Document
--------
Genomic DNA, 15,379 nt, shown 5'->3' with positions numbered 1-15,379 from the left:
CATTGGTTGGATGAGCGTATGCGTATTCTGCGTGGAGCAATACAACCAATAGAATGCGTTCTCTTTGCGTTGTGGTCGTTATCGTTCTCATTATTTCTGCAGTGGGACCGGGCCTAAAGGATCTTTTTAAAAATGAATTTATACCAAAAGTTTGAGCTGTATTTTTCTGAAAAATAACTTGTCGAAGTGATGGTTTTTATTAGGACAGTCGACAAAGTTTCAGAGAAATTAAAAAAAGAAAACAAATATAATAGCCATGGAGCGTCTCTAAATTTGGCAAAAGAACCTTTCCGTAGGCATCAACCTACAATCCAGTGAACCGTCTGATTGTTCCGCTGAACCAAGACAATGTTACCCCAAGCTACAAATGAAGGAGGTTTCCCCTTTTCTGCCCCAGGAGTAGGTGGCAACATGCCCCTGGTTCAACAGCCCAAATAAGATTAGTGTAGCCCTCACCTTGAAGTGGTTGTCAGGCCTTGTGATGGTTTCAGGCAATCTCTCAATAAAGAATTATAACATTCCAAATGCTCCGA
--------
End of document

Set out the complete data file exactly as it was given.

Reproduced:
Genomic DNA, 15,379 nt, shown 5'->3' with positions numbered 1-15,379 from the left:
CATTGGTTGGATGAGCGTATGCGTATTCTGCGTGGAGCAATACAACCAATAGAATGCGTTCTCTTTGCGTTGTGGTCGTTATCGTTCTCATTATTTCTGCAGTGGGACCGGGCCTAAAGGATCTTTTTAAAAATGAATTTATACCAAAAGTTTGAGCTGTATTTTTCTGAAAAATAACTTGTCGAAGTGATGGTTTTTATTAGGACAGTCGACAAAGTTTCAGAGAAATTAAAAAAAGAAAACAAATATAATAGCCATGGAGCGTCTCTAAATTTGGCAAAAGAACCTTTCCGTAGGCATCAACCTACAATCCAGTGAACCGTCTGATTGTTCCGCTGAACCAAGACAATGTTACCCCAAGCTACAAATGAAGGAGGTTTCCCCTTTTCTGCCCCAGGAGTAGGTGGCAACATGCCCCTGGTTCAACAGCCCAAATAAGATTAGTGTAGCCCTCACCTTGAAGTGGTTGTCAGGCCTTGTGATGGTTTCAGGCAATCTCTCAATAAAGAATTATAACATTCCAAATGCTCCGA